Mary wishes to give her inheritance to her severely disabled daughter, Jodie, to help with Jodie’s future care expenses. If she gives the shares to Jodie, the amount exceeding $10,000 will be assessed under the pension means tests for five years – and Mary will still lose her Age Pension. She may also be taxed on any net capital gains from the disposal of her shares.


Jodie is eligible to be a principal beneficiary of an SDT. If Mary transfers her inheritance to an SDT set up for Jodie, Mary can retain part of her Age Pension. Deprivation rules do not apply to donations within the $500,000 gifting exemption. Any capital gain/loss is disregarded, so there are no tax implications for Mary. The SDT trustee’s cost bases for the shares will be the market value at the time these are acquired from Mary.

CGT main residence and principal home exemptions

A full or partial CGT main residence exemption is available to the SDT trustee (ultimately to the principal beneficiary) if the principal beneficiary is not an excluded non-resident. The exemption also extends to the trustee or beneficiary of the resulting trust generally within two years of the principal beneficiary’s death.

Some States and Territories allow stamp duty concessions on transfers of property to SDTs.

However, consideration should be given as to whether the principal beneficiary’s home should be held in the SDT, rather than by the principal beneficiary personally. What happens if the principal beneficiary vacates the home and it is rented for a long time?

Tax rules allow the principal beneficiary’s home to be rented for up to six years and still be elected as the person’s main residence. However, for social security purposes, the home can only be exempt for up to two years where the principal beneficiary enters a care situation (for example, an aged care home or moving to someone’s home to receive care for more than two weeks). The home then becomes an assessable social security asset after the two-year exemption period (unless grandfathered rules apply, which require the home to be rented and the person pays ongoing accommodation payments). Social security assessment of the home may cause the reduction, if not loss, of the principal beneficiary’s pension.

Tip: While the tax and social security treatment of the home is similar if it is held by the principal beneficiary personally or by the SDT trustee, immediate family cannot live in the home if it is held by the SDT trustee. If the home is owned by the principal beneficiary, there are no restrictions to the use of the home. Family members can live in it rent-free or may rent at non-arms’ length rates.

Tax benefits

A SDT can accumulate income to ensure its payments relate only to allowed expenses. SDT income is taxed at the principal beneficiary adult tax rates, even where the principal beneficiary is a minor (excepted person for the purposes of s102AC of ITAA 1936). Adult tax rates (rather than the 47 per cent penalty tax rate) also apply where income is not distributed by the trustee.

SDTs may allow income splitting benefits for family who fund the care and accommodation of a child.

Example 2: Income splitting

Luis and Gemma have a severely disabled son, Paulo, aged 10. They both earn over $300,000 per annum each and have a jointly owned share portfolio worth $1.5 million, with an income return of $60,000 per annum.

The couple have set aside the share portfolio primarily for Paulo’s care costs. The effective tax paid on the $60,000 per annum is approximately $28,200 per annum (equal to 47 per cent with Medicare levy) – a net income is $31,800 per annum.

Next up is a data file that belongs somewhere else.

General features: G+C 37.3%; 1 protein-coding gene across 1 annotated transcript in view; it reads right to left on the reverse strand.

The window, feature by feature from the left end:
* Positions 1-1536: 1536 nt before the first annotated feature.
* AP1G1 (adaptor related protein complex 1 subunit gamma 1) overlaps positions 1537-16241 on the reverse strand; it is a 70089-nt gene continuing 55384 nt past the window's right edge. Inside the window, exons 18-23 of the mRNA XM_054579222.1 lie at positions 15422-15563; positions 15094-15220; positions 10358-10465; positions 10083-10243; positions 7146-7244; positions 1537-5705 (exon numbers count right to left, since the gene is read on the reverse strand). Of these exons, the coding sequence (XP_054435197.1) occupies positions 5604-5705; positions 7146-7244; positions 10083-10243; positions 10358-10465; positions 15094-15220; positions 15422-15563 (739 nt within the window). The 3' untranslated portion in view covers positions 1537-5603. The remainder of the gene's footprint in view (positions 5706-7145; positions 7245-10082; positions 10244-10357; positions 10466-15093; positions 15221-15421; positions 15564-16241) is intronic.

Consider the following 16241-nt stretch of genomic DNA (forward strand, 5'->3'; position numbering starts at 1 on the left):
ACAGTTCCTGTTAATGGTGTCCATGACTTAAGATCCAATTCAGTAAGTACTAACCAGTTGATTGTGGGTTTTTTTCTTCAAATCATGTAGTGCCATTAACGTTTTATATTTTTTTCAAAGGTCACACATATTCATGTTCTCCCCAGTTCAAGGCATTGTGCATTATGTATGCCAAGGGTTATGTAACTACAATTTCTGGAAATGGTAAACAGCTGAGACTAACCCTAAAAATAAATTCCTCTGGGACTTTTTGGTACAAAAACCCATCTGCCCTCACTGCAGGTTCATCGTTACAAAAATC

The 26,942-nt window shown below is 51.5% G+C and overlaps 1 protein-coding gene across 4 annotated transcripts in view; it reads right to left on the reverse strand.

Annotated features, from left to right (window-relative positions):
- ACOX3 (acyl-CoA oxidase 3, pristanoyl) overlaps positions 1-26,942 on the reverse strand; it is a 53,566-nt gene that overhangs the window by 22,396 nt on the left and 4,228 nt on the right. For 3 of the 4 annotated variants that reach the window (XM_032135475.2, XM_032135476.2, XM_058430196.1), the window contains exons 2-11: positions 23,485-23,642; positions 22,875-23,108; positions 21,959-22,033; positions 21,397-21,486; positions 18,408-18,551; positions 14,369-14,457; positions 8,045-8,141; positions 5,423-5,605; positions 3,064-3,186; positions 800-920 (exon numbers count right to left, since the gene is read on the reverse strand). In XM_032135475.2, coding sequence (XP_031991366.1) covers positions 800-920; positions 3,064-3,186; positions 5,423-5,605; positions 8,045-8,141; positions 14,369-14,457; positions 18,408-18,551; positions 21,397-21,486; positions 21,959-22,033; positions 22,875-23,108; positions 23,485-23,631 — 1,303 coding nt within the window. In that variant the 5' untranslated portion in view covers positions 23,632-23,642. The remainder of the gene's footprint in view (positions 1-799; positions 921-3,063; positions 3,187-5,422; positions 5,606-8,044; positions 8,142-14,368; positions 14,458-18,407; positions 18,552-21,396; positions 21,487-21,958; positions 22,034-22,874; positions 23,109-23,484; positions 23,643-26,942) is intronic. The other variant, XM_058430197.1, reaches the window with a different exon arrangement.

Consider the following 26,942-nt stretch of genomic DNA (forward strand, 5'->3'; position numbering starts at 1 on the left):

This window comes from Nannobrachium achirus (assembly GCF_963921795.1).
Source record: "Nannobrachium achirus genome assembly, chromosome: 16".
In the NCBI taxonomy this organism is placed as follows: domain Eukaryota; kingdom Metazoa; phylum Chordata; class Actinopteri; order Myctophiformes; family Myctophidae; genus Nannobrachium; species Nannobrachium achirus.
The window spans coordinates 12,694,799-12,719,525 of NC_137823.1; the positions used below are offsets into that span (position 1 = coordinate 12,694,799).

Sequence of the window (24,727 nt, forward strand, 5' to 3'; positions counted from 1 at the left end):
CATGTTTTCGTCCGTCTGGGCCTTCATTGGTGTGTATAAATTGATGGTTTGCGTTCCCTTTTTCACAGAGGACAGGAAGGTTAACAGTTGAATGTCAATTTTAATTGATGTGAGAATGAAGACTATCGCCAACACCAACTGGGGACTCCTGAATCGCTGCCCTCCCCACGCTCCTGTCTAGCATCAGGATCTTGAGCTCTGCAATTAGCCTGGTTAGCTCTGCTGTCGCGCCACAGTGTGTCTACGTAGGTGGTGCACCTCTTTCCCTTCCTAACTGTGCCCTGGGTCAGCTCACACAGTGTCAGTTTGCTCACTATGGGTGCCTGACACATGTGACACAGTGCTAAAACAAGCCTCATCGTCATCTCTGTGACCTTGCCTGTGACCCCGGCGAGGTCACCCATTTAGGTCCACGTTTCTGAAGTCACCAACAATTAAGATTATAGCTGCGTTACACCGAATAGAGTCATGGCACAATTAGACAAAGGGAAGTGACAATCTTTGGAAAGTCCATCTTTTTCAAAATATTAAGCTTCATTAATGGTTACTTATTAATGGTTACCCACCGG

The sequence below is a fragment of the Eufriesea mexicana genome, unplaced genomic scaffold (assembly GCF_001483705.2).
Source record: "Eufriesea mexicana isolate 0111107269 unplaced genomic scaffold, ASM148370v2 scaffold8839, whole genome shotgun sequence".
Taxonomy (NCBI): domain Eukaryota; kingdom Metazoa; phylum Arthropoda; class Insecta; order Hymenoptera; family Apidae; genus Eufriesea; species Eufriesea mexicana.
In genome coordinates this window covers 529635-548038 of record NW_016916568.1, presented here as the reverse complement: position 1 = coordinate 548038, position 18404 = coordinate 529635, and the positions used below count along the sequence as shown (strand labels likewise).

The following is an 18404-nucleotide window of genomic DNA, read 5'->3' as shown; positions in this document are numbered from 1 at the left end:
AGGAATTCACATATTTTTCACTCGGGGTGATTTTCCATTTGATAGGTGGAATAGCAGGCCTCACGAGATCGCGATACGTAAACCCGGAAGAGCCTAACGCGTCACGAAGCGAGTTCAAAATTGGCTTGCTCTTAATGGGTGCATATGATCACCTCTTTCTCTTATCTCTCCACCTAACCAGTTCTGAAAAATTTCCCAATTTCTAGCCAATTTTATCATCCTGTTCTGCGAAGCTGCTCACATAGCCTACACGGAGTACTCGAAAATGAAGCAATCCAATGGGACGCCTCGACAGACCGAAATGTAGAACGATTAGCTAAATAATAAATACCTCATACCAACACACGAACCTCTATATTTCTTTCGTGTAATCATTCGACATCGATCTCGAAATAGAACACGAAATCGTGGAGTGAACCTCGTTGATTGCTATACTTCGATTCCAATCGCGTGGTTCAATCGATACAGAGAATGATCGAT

They set up an SDT for Paulo and donate their share portfolio. Gemma and Luis are SDT trustees. SDT income is taxed at adult rates to Paulo, who is classified as an excepted person for tax purposes. The effective tax paid is $11,067 per annum (rates as at July 2020) and the net income is $48,933 per annum.

The tax saving is about $17,133 per annum (equal to $28,200 less $11,067). However, Luis and Gemma must consider the SDT’s running costs, their trustee obligations, and that they are restricted from using or being paid from SDT assets.


There are strict rules about dealings with related parties.

Related parties include:

  • the settlor of the trust, unless the trust was created by a Will;
  • the trustee, other than a professional trustee;
  • the donor to the trust;
  • the principal beneficiary;
  • the appointor of the trust;
  • immediate family members of the principal beneficiary;
  • a parent, sibling, partner or descendant of an immediate family member; and
  • any entity which any of the people listed above is a director, shareholder, trustee, or can appoint a director or trustee, except a publicly listed company.

SDT trustees cannot do the following:

  • Borrow;
  • Lend or provide financial assistance to a related party. For example, a company owned by the principal beneficiary’s parents cannot borrow from the SDT, even if the borrowing complies with investment strategy provisions.
  • Purchase assets from a related party, except for listed securities at market value. However, assets can be received from a related party provided these are unconditional donations to the SDT.
  • Hold shares in a company that is a related party, even if these are gifted, unless these are listed company shares.
  • Lease property from an immediate family member or a principal beneficiary’s child, even if the principal beneficiary will live in the property. They cannot enter into non-arm’s length transactions with related parties, such as leasing or selling property for less than market value.
  • Pay related parties for any services provided to the trust or the principal beneficiary. For example, a son cannot be paid by the SDT trustee to drive the principal beneficiary (his father) to regular specialist appointments.